Thank you very much for the input and advice. I will post a more detailed explanation and the options I was suggested by other PIs, including chair of department and postdoc advisor.
4 years back when I took the cKO mouse project I took it from the hands of a former postdoc who spent 6 years trying to make it, but failed. He left the lab without a first author publication. Most of the senior postdocs in the lab advised me against talking on such a risky project. My PI also stated that it is a high risk project, but he also stated that once the mouse is ready I will have a very good paper referred by many other good papers. Like I said, it was a pretty cool cKO, so I said yes.
At the time the mouse was ready my PI asked me to start 6 other colonies by mating the cKO mouse with other mice (to delete protein X in different tissues). My project is based on one of these mice. I gave my labmate the initial cKO mouse and she deleted protein X in cells collected from this mouse. So, while I was creating the other colonies she got a head start on the project, leading to a faster paper than mine.
Like I said, after her paper was submitted without my reading it first, I took advice from 3 other PIs. All of them said mostly the same thing:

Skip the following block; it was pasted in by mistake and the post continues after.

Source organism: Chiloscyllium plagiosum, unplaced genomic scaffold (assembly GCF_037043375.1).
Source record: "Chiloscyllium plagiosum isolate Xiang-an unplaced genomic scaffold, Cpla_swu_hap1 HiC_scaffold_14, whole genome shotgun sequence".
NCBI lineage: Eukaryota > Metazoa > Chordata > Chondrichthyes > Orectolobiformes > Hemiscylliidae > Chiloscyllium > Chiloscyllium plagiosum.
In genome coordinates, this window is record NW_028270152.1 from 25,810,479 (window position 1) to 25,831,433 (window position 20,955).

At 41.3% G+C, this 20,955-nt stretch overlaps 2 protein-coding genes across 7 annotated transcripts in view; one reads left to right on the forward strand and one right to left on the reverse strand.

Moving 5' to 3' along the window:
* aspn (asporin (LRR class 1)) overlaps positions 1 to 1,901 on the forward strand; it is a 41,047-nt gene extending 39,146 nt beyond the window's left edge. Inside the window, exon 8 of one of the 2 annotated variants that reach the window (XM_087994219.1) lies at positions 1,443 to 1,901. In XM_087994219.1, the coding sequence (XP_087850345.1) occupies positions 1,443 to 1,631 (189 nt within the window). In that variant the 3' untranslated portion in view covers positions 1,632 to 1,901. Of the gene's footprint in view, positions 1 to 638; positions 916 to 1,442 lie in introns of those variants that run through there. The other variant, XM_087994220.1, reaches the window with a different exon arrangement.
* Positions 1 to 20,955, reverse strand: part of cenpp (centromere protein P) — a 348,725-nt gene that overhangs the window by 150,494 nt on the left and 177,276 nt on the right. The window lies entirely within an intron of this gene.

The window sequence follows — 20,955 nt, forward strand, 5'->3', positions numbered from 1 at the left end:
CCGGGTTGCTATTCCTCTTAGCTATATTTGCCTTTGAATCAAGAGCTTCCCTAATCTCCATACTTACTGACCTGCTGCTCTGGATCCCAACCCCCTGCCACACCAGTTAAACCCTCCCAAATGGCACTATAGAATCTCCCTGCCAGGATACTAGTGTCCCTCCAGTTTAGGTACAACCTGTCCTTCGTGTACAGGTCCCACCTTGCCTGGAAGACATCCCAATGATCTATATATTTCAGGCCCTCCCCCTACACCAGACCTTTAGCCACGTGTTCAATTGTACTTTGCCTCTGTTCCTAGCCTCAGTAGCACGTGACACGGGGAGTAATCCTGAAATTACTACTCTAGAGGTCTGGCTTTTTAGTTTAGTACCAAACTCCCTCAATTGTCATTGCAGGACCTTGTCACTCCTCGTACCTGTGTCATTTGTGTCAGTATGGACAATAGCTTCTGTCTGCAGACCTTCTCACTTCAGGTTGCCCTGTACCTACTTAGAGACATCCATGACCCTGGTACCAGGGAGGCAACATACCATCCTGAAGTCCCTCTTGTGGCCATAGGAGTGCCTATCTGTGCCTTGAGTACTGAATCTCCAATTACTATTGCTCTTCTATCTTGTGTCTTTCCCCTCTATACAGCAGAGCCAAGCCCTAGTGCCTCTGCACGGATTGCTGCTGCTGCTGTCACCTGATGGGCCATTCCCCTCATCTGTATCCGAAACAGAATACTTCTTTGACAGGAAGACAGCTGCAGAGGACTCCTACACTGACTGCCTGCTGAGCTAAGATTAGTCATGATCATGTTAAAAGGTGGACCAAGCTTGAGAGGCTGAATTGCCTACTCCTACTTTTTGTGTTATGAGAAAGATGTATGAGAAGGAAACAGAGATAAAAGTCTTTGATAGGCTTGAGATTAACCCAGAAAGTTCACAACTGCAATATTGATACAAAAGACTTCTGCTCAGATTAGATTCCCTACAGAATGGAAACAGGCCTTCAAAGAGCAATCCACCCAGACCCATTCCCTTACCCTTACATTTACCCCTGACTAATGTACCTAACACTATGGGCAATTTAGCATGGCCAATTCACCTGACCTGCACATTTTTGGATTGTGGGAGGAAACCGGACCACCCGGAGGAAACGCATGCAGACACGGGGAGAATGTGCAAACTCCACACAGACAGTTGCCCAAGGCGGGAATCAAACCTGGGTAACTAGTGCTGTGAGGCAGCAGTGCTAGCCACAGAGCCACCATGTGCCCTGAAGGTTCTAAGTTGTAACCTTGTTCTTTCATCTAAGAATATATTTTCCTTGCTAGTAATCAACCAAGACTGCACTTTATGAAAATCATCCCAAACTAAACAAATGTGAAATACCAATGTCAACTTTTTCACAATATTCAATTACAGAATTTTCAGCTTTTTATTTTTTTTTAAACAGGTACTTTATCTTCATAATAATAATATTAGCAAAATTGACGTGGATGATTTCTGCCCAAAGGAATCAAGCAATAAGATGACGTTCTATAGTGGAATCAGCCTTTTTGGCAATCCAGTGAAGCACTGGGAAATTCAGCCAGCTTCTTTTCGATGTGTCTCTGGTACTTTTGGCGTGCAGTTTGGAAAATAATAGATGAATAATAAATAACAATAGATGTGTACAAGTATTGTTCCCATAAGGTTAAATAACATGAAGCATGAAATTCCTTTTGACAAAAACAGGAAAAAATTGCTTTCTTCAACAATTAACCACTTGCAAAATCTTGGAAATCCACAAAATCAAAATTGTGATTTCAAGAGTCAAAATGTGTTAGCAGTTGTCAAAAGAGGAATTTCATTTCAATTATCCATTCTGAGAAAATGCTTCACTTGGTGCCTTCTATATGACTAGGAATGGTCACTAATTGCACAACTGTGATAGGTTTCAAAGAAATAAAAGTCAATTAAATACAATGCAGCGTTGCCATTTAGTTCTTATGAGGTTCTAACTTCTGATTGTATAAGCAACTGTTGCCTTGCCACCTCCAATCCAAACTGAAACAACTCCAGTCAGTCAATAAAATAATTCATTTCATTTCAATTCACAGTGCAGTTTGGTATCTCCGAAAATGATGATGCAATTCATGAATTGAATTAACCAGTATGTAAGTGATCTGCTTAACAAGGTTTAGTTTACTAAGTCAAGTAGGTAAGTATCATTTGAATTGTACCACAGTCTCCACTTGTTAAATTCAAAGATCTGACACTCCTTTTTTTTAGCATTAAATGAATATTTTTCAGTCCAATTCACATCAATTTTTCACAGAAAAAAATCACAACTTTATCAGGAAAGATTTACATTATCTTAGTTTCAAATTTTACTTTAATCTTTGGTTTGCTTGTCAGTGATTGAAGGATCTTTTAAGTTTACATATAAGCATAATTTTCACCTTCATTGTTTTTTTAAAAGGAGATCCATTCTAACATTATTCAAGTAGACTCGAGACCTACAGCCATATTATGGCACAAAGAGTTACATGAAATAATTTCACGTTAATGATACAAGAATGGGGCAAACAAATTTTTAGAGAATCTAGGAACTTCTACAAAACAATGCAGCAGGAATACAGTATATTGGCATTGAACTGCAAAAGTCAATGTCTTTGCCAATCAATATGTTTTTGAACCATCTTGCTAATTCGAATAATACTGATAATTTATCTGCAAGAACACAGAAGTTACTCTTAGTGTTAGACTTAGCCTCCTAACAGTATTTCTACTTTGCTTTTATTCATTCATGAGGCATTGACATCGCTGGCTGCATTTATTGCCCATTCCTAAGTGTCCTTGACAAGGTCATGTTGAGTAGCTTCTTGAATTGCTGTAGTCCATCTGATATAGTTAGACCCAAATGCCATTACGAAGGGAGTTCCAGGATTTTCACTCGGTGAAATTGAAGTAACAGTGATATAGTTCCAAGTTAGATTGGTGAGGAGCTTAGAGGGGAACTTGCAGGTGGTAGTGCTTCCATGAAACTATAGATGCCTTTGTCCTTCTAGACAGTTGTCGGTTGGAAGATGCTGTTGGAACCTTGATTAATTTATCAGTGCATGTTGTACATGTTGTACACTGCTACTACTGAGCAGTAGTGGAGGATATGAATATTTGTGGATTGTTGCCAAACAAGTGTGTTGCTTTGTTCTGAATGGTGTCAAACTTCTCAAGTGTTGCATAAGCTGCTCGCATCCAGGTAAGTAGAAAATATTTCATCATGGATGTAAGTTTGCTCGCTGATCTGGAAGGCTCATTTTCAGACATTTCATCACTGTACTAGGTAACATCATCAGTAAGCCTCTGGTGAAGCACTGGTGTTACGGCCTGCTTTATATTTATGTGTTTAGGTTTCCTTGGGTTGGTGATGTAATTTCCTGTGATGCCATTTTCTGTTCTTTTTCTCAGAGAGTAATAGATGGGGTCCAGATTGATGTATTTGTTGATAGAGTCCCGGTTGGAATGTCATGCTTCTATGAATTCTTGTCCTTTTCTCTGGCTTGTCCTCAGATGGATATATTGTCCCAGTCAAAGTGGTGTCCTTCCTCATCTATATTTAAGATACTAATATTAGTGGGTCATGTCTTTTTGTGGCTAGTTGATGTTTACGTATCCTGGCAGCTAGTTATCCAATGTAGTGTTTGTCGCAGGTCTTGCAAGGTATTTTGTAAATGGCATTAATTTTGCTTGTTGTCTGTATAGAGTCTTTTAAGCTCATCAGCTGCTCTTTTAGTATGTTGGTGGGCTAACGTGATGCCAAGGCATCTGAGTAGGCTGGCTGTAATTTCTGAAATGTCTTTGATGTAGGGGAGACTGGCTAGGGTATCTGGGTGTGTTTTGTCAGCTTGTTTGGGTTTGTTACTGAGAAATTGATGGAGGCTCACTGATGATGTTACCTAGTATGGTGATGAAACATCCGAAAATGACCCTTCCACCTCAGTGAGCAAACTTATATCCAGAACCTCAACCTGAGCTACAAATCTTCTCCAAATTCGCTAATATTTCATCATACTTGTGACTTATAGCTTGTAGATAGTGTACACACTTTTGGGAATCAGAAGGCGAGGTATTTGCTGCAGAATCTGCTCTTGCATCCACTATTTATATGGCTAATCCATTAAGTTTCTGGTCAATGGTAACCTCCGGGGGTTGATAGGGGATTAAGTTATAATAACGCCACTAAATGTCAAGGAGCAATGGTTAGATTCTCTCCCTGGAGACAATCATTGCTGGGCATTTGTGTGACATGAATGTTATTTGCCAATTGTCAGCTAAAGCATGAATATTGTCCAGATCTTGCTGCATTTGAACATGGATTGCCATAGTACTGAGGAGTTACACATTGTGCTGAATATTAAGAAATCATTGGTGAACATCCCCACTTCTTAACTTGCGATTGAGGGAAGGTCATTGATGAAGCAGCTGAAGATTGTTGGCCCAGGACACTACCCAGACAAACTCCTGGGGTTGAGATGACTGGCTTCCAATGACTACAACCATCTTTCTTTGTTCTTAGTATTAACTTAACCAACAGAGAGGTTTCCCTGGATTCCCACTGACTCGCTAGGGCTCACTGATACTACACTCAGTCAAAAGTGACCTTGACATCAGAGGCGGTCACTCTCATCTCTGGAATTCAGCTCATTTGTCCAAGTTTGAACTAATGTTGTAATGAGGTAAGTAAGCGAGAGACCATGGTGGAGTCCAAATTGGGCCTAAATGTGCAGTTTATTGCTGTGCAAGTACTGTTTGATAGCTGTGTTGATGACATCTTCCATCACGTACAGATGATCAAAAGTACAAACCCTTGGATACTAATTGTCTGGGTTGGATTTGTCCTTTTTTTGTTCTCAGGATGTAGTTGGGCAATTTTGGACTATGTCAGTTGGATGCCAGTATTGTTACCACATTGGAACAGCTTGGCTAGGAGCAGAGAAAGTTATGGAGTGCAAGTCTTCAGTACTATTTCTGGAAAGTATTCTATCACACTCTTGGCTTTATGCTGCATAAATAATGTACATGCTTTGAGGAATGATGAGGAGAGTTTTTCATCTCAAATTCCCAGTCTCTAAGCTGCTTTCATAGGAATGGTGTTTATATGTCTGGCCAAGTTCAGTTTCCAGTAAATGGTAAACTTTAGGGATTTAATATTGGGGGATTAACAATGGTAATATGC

1. I have VERY solid grounds to ask for first co-authorship, but be prepared for the lab mate to say no.
2. I can ask for the paragraph with the mouse description to be taken out of her paper. Since her paper will most likely be published before mine, she will still get a lot of credit for the mouse, but at least everybody who takes time to track down the mouse design will give me the credit (for a job interview I can also prove this was my work)
3. If all fails, I can go to the editorial board of the journal and make a bad case, and like everybody said, ruin my reputation; and most probably still lose in the end.
In the end after a long conversation with my PI he realized it was a big mistake not to be given credit for the mouse and asked me what I want. I chose solution #2 (take out the paragraph with the mouse description) since I do not want any more confrontation with the lab mate.
I am working hard now to get my paper out as soon as possible. Hopefully it will go in a much higher journal than my lab mate's, so this will mean more citations also.
I learned my lesson: do not share anything before you are sure you will get the credit you plan on getting (best is to get this in writing).
Again, thank you everybody for your input.